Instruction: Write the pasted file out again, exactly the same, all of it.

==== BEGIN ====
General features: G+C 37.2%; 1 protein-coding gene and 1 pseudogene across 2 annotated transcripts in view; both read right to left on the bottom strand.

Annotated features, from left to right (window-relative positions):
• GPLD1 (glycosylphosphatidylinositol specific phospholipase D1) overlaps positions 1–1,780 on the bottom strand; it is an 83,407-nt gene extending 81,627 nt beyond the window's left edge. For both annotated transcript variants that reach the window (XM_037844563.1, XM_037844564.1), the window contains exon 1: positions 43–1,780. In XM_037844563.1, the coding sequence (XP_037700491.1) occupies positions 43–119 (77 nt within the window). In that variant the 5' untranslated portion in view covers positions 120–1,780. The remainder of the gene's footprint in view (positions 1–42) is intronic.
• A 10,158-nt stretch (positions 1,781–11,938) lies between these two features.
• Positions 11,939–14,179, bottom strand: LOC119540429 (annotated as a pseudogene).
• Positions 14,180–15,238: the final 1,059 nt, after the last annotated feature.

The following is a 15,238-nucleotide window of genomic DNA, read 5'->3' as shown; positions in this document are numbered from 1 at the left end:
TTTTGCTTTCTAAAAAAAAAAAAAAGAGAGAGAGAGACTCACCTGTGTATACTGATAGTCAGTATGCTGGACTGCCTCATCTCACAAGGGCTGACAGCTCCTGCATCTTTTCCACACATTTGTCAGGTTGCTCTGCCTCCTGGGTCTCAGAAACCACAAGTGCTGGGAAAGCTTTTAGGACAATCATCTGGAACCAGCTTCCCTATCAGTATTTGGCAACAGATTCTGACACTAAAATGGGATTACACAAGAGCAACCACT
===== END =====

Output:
General features: G+C 37.2%; 1 protein-coding gene and 1 pseudogene across 2 annotated transcripts in view; both read right to left on the bottom strand.

Annotated features, from left to right (window-relative positions):
• GPLD1 (glycosylphosphatidylinositol specific phospholipase D1) overlaps positions 1–1,780 on the bottom strand; it is an 83,407-nt gene extending 81,627 nt beyond the window's left edge. For both annotated transcript variants that reach the window (XM_037844563.1, XM_037844564.1), the window contains exon 1: positions 43–1,780. In XM_037844563.1, the coding sequence (XP_037700491.1) occupies positions 43–119 (77 nt within the window). In that variant the 5' untranslated portion in view covers positions 120–1,780. The remainder of the gene's footprint in view (positions 1–42) is intronic.
• A 10,158-nt stretch (positions 1,781–11,938) lies between these two features.
• Positions 11,939–14,179, bottom strand: LOC119540429 (annotated as a pseudogene).
• Positions 14,180–15,238: the final 1,059 nt, after the last annotated feature.

The following is a 15,238-nucleotide window of genomic DNA, read 5'->3' as shown; positions in this document are numbered from 1 at the left end:
TTTTGCTTTCTAAAAAAAAAAAAAAGAGAGAGAGAGACTCACCTGTGTATACTGATAGTCAGTATGCTGGACTGCCTCATCTCACAAGGGCTGACAGCTCCTGCATCTTTTCCACACATTTGTCAGGTTGCTCTGCCTCCTGGGTCTCAGAAACCACAAGTGCTGGGAAAGCTTTTAGGACAATCATCTGGAACCAGCTTCCCTATCAGTATTTGGCAACAGATTCTGACACTAAAATGGGATTACACAAGAGCAACCACT